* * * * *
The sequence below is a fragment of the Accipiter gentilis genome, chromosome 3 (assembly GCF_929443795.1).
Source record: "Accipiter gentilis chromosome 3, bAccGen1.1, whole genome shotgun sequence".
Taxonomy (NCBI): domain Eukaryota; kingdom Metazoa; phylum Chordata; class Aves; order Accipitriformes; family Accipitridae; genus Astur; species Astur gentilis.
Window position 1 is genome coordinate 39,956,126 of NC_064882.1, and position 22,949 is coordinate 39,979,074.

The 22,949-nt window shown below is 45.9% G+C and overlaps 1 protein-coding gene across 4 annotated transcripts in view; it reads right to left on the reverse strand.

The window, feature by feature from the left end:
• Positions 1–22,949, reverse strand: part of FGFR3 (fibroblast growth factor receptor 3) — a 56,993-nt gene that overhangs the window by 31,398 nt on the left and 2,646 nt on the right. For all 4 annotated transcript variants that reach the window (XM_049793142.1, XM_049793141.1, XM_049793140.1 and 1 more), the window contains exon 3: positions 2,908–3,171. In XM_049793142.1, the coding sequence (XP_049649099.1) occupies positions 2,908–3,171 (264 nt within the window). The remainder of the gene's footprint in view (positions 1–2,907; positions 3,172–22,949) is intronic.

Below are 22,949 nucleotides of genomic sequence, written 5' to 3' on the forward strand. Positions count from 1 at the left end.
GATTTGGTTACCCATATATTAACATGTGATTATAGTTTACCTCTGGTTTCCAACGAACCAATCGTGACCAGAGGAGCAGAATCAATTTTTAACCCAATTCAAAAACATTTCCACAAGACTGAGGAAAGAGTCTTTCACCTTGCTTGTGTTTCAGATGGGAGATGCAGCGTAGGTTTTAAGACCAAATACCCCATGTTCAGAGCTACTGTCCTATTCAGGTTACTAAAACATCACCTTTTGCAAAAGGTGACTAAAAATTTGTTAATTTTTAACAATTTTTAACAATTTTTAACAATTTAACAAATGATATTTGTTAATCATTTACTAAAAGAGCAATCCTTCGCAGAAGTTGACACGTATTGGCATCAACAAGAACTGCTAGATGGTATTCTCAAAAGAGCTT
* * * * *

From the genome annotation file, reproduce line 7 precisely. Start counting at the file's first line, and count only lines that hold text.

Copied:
• Positions 1–22,949, reverse strand: part of FGFR3 (fibroblast growth factor receptor 3) — a 56,993-nt gene that overhangs the window by 31,398 nt on the left and 2,646 nt on the right. For all 4 annotated transcript variants that reach the window (XM_049793142.1, XM_049793141.1, XM_049793140.1 and 1 more), the window contains exon 3: positions 2,908–3,171. In XM_049793142.1, the coding sequence (XP_049649099.1) occupies positions 2,908–3,171 (264 nt within the window). The remainder of the gene's footprint in view (positions 1–2,907; positions 3,172–22,949) is intronic.